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CBA defamation victory shows social media ‘pervasiveness’

Lawyers working on defamation cases increasingly need to come to grips with social media analytics, a lead lawyer in the recent Brendan French defamation case has said.

***UPDATE: a correction to this story was made on 11 March***

Brendan French, a Commonwealth Bank executive, was awarded $300,000 in damages last week against self-described “consumer advocate” Michael Fraser after an extended campaign of online harassment.

According to the judgment, Mr French was subjected to a “hellish” two-year campaign of bullying by Mr Fraser via email, blog posts and social media, including homophobic threats.

Greg Williams, a partner at Clayton Utz who represented Brendan French, suggested the case demonstrated that courts accept social media posts have "significant power to damage reputation" despite not being distributed by a traditional media outlet.

"It's that the global reach [of social media] and its pervasiveness," he said. "In this case, the damages award reflects that the court has recognised the power of social media as being almost impossible to escape from."

The judgment describes how the four pages of Google results for Brendan French’s name would consist entirely of posts by Mr Fraser. In another instance, Dr French travelled overseas to be greeted by new contacts with questions about Mr Fraser's claims.

As the courts acknowledge the potential impact of online posts, Mr Williams suggested lawyers involved in defamation cases increasingly needed to understand social media analytics and data points.

Gathering evidence in a defamation case similar to the French matter involves “trying to work out everything that has been said about a plaintiff, and then following through the connections between different posts, made by people who do not always use their real names,” he said.

“There are huge forensic challenges that arise [from] trying to gather evidence together. Lawyers need to be cognisant of and able to deal with [these challenges].”

At the same time, he suggested lawyers are increasingly relying on experts to provide them with the tools and analysis necessary to understand the spread of an online post.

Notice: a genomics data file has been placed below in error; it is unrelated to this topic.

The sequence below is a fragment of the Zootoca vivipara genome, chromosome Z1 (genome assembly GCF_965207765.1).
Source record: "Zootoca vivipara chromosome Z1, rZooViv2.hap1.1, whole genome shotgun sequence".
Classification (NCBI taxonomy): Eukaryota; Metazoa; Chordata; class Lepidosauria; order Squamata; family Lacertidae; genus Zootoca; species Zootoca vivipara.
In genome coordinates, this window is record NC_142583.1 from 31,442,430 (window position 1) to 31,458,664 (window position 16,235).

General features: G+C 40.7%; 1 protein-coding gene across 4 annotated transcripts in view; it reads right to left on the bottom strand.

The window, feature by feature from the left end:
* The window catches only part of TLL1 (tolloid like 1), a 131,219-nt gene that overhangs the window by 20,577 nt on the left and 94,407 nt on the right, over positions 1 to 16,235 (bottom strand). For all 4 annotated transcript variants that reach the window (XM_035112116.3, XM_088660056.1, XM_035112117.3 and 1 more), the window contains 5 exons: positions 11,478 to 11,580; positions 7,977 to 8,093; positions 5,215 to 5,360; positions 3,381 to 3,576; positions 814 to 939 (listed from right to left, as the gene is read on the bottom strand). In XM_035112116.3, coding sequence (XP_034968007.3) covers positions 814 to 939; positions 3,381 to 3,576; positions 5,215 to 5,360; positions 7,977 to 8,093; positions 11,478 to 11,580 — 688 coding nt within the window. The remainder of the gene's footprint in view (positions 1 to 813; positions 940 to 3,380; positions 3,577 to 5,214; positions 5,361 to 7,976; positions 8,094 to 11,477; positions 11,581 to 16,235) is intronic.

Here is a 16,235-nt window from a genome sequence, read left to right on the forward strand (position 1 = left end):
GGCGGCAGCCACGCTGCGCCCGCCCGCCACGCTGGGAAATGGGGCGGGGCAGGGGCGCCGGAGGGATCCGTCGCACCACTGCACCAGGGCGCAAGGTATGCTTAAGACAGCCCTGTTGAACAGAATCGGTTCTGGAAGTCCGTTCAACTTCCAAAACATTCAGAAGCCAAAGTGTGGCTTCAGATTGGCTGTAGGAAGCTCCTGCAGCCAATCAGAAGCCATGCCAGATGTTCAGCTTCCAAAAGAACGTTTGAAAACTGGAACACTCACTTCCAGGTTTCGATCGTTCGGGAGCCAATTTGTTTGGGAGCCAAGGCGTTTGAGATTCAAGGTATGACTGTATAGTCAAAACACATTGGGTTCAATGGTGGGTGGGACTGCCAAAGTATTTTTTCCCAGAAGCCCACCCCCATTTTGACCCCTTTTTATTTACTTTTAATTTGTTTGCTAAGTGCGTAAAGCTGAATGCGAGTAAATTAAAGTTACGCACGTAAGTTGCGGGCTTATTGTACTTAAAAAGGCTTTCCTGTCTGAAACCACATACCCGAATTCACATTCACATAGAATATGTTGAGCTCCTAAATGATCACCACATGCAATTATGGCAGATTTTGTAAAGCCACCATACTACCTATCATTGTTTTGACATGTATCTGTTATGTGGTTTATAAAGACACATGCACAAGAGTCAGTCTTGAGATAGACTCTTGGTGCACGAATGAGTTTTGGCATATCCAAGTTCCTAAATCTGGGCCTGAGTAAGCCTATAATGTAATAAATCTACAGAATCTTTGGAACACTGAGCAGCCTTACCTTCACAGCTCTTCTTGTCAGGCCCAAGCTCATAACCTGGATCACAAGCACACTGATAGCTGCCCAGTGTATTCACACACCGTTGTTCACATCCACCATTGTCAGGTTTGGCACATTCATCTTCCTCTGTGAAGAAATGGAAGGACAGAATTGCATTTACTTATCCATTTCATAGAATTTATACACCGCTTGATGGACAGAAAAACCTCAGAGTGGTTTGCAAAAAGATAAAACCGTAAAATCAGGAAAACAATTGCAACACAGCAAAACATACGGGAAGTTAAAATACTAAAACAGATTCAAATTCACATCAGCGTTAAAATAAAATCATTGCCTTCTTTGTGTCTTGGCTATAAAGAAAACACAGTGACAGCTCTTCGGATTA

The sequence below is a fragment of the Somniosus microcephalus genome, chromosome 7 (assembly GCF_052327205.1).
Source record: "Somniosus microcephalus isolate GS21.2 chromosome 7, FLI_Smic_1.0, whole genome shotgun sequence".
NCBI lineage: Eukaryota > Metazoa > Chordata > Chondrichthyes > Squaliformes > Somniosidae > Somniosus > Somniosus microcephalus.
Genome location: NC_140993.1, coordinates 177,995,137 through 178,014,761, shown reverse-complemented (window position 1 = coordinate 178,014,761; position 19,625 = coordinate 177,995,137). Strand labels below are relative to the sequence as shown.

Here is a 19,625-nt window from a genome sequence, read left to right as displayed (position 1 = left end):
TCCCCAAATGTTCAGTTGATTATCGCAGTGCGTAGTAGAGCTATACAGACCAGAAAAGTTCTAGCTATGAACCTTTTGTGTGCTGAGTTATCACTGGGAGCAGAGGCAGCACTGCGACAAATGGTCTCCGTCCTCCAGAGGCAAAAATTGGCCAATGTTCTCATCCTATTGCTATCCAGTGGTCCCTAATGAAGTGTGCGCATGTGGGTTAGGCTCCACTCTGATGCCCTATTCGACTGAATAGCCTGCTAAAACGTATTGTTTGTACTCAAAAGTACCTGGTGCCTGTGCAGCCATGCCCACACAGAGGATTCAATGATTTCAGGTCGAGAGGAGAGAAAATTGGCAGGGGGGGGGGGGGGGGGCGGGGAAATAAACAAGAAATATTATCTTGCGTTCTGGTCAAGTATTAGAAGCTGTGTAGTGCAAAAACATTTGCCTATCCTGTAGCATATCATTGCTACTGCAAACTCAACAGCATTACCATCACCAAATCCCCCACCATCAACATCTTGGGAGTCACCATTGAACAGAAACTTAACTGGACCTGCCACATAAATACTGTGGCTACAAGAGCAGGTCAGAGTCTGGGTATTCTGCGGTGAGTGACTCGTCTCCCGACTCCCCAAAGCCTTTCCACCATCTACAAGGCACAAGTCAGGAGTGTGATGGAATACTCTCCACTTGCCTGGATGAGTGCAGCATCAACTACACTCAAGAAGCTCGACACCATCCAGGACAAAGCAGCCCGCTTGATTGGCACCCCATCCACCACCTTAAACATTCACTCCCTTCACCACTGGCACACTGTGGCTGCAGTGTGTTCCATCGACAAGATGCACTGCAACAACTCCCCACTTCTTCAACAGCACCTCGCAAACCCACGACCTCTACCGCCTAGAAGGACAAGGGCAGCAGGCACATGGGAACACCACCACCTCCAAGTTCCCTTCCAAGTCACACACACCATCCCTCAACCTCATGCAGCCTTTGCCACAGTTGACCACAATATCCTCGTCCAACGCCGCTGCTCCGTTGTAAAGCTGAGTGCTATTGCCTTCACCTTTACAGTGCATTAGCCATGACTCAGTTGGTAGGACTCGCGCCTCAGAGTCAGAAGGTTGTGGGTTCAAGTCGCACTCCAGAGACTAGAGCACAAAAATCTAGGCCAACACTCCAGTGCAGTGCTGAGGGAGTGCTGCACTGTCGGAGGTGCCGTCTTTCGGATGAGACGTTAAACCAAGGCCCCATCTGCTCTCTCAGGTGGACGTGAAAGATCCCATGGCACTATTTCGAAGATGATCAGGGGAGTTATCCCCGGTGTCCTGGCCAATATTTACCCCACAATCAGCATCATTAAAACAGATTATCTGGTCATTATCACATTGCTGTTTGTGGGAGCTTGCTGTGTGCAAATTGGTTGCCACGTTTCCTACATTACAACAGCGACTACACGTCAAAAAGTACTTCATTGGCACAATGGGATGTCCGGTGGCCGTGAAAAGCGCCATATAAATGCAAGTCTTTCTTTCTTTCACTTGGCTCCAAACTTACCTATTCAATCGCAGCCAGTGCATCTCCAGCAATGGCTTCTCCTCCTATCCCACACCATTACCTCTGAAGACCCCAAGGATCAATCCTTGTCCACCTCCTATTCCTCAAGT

The advent of social media has also meant disgruntled customers have “tremendous power” to target individuals due to their employment, Mr Williams suggested. In this case, the Commonwealth Bank of Australia chose to fund Dr French’s defamation trial against Mr Fraser.

“It's a relatively new challenge for most organisations, including CBA, when you're confronted by an employee whose reputation is being trashed because they're doing their job,” Mr Williams said. “How do you deal with the fact that but for them discharging their professional responsibilities, the attacks would not be happening?”

Justice McCallum supported CBA’s action in funding Mr French in her judgment, suggesting the conduct "occurred solely because he was the human face of customer relations at the Commonwealth Bank".

"For the bank to back Mr French’s attempts to stem the personal harm to him caused by Mr Fraser was entirely appropriate,” she said.

Justice McCallum was less positive towards the solicitor for Mr Fraser who initially submitted a defence of truth.

“The defence was scandalous,” she said. “It specified no facts, matters or circumstances remotely capable of proving the truth of the imputations. It is difficult to understand how [Mr Fraser's] solicitor could have seen fit to certify the pleading.”

The defence was abandoned before the hearing, with Mr Fraser consenting to entry of judgment against him, take-down notices, injunctions against future publication and damages. However, he did not consent to the amount awarded and has spoken publicly of his intention to appeal.

CORRECTION: a previous version of this story identified Stewart Levitt as the solicitor who certified the defence of truth. Lawyers Weekly has been made aware that this was incorrect - a different solicitor certified the pleading.

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